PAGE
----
Proof: It is sufficient to show that every trailing bit of gx is relatively hard to the right in the interval [2,n−O(log n)+]. Note that, individual hardness of bits does not imply the simultaneous hardness of all bits. Following the definitions and theorem above we know that, in order to show simultaneous security, we are allowed to use only a weak oracle: given gx, to predict the ith bit of x, all the i−1 trailing bits of the unknown x should also be given to the oracle. This is a very hard task in general.

Assume the theorem is false. Then, for some i in [2,n−O(log n)+] there exists an oracle which when supplied with the trailing i−1 bits of a generic gx succeeds in predicting the ith bit of x with advantage epsilon where epsilon is 1/poly(n). Now pick an element S=gs where s is a short exponent. We can shift s to the left by squaring S the appropriate number of times. Since 0<=i<n−O(log n)+ we can shift s by i−O(log n) bits to the left without cycling. Recall, by cycling we mean the exponent exceeds p−1 and hence its remainder modulo p−1 replaces the exponent. Now the 2nd LSB of s rests on the ith bit and we can run the oracle repeatedly by multiplying by gr mod p where r is a random number between 0 and p−1. In order to make sure that the probability of cycling is low we may have to set the t=poly(log n) leading bits of s to zero which we can exhaustively guess and run the algorithm for each guess. At the end of the algorithm we have a candidate and we can see if gcandidate equals S. If it does then we stop or else repeat the algorithm with another guess. Since we will continue to have an epsilon′>=epsilon−1/t advantage we can deduce the bit from the oracle in poly(n) time. We know the 2nd LSB of s in this manner. We set that bit to zero, and take the square root of the number. Of the two roots we should pick the one which is the quadratic residue because all the lower bits are zero to begin with and hence the square root should have a zero in the LSB. Now the next bit of s is in the ith position and we can run the oracle repeatedly to discover this bit and so on to recover all the bits of s. Note the Oracle is very weak unlike the case for the individual bit oracle. The oracle here will tell you the ith bit with epsilon advantage provided you also supply all the i−1 bits to the right of i. However we are able to do this because all the bits to the right of the shifted s are known to be zero, since we started with a short exponent. Now we have shown that for every i such that 2<=i<O(log n) we can use this weak oracle to discover s thus we have shown the trailing bits to be simultaneously hard provided the function gs mod p with s of size O(log n)+ is hard to invert.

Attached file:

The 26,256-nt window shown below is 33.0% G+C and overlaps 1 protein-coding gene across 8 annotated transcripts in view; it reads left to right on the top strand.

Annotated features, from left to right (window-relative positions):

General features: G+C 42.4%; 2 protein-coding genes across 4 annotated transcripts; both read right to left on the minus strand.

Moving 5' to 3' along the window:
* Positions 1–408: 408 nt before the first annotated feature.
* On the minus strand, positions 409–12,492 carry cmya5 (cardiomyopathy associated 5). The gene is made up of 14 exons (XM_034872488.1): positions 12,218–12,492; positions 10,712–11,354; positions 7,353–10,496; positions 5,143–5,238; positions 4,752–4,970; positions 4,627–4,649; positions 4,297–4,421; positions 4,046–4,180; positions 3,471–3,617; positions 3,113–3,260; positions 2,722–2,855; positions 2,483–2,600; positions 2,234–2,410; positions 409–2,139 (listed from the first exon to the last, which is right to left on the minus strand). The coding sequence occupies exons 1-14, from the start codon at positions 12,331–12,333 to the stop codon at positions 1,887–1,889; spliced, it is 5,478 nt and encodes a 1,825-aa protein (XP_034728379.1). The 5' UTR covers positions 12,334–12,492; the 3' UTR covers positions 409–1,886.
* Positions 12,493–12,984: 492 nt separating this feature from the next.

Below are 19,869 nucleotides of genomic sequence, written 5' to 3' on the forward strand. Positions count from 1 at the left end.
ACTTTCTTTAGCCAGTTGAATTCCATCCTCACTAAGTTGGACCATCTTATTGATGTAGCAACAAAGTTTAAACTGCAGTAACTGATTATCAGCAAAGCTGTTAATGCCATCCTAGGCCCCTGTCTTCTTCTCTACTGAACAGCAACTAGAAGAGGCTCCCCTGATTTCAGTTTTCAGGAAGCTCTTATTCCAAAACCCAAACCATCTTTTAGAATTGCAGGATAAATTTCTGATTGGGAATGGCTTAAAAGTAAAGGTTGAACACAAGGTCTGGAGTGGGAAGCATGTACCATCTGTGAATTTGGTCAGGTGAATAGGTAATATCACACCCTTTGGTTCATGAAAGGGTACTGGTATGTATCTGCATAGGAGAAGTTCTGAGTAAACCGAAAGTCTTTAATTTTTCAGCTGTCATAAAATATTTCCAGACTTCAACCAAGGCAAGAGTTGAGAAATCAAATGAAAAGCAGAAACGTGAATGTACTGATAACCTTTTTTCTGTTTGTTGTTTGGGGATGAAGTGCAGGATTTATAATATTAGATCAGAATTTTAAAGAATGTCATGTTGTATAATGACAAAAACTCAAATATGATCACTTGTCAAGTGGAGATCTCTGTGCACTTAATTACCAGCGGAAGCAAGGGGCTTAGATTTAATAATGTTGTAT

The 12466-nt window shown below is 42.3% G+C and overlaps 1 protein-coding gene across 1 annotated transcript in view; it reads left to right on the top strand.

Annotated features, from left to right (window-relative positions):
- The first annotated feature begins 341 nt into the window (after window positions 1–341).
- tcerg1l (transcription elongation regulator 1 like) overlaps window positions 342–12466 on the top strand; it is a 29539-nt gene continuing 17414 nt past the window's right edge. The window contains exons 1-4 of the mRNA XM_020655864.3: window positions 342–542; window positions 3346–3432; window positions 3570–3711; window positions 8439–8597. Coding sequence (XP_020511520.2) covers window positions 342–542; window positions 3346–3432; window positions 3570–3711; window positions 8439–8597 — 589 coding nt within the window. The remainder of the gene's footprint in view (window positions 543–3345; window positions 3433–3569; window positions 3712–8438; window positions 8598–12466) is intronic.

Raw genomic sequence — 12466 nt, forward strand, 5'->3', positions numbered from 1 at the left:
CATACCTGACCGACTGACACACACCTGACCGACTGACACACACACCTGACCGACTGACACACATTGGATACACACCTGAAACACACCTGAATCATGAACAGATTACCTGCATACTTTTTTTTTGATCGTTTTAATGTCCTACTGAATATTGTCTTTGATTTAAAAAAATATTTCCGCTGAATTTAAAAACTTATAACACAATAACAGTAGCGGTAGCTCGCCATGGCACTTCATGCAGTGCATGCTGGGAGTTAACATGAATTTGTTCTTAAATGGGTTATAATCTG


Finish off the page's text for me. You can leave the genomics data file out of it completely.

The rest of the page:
Pseudo Random Bit Generator

In this section we provide the details of the new pseudo random bit generator. In particular we extend the scheme used by Blum-Micali [BM] to extract more bits. This is the same scheme that Long-Widgerson [LW] used in their generator but their output consisted of log n bits per iteration. In our new scheme we produce n−O(log n)+ bits per iteration. Recall from section 2 that the Blum-Micali scheme used a mildly different definition of “bits”. We use the same definition of bits as Hastad-et al, but we do not encounter the difficulties they did in defining the generation scheme since our exponentiation induces a permutation on {Zp}*.

NEW GENERATOR: Pick a seed s0 from {Zp}*. Define si+1=g{circumflex over ( )}{si} mod p. At the ith step (i>0) output the lower n−O(Iog n)+ bits of si, except the least significant bit.

Proof of Security

Suppose A is an epsilon-distinguisher of the 1 (1 is poly in n) long output of our generator, then there is a (epsilon/1)-distinguisher for any output at the ith step. In particular there is a (epsilon/1)-distinguisher for n−O(log n) bits of s0. According to our definitions in the previous section, due to Yao [Y], we can use a distinguisher to create a weak oracle which will tell us the ith bit of x provided we also give it the right most i−1 bits of x.

Now we note that we can use this to discover x given gx mod p where x is slightly larger than O(log n). We repeatedly invoke the “oracle” by setting s0={gx}{gr}. Thus we can discover the i bit in poly(n) time.

Using techniques shown in theorem 3 we can discover the entire x. So if the output sequence of our generator is epsilon-distinguishable then in poly(n) time we can discover x of our exponentiation function. Assuming it is intractable to invert the function gx mod p where x is slightly larger than O(log n) bits (i.e., short exponent) then the output sequence of our generator is polynomially indistinguishable.

Conclusion

We have shown that the discrete logarithm mod a prime p hides n−O(log n)+ bits by showing the simultaneous hardness of those bits. The hardness in this result is with respect to the discrete logarithm problem with short exponents, i.e., DLSE-simultaneously hard (as defined in section 2 of this paper).